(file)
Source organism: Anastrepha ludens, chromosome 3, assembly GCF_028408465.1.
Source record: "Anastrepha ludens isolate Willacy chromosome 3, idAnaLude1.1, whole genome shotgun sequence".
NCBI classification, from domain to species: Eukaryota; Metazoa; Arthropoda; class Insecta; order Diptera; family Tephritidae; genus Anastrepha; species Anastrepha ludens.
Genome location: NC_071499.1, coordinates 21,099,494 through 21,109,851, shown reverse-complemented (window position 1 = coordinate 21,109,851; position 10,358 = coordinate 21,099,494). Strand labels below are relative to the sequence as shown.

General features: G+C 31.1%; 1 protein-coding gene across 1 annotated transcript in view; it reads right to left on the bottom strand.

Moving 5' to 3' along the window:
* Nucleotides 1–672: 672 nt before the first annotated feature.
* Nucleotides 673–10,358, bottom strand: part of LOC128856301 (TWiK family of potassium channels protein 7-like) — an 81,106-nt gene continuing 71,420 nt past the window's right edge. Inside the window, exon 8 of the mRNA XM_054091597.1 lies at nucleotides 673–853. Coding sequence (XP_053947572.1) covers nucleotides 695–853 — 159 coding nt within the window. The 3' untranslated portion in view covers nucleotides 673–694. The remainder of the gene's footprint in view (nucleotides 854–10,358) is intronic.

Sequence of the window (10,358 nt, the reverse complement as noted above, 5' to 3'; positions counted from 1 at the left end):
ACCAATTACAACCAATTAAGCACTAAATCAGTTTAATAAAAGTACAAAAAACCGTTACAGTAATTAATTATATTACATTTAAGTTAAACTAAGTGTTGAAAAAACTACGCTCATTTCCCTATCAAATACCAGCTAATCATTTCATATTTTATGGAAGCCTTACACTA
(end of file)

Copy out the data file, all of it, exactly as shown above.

Source organism: Anastrepha ludens, chromosome 3, assembly GCF_028408465.1.
Source record: "Anastrepha ludens isolate Willacy chromosome 3, idAnaLude1.1, whole genome shotgun sequence".
NCBI classification, from domain to species: Eukaryota; Metazoa; Arthropoda; class Insecta; order Diptera; family Tephritidae; genus Anastrepha; species Anastrepha ludens.
Genome location: NC_071499.1, coordinates 21,099,494 through 21,109,851, shown reverse-complemented (window position 1 = coordinate 21,109,851; position 10,358 = coordinate 21,099,494). Strand labels below are relative to the sequence as shown.

General features: G+C 31.1%; 1 protein-coding gene across 1 annotated transcript in view; it reads right to left on the bottom strand.

Moving 5' to 3' along the window:
* Nucleotides 1–672: 672 nt before the first annotated feature.
* Nucleotides 673–10,358, bottom strand: part of LOC128856301 (TWiK family of potassium channels protein 7-like) — an 81,106-nt gene continuing 71,420 nt past the window's right edge. Inside the window, exon 8 of the mRNA XM_054091597.1 lies at nucleotides 673–853. Coding sequence (XP_053947572.1) covers nucleotides 695–853 — 159 coding nt within the window. The 3' untranslated portion in view covers nucleotides 673–694. The remainder of the gene's footprint in view (nucleotides 854–10,358) is intronic.

Sequence of the window (10,358 nt, the reverse complement as noted above, 5' to 3'; positions counted from 1 at the left end):
ACCAATTACAACCAATTAAGCACTAAATCAGTTTAATAAAAGTACAAAAAACCGTTACAGTAATTAATTATATTACATTTAAGTTAAACTAAGTGTTGAAAAAACTACGCTCATTTCCCTATCAAATACCAGCTAATCATTTCATATTTTATGGAAGCCTTACACTA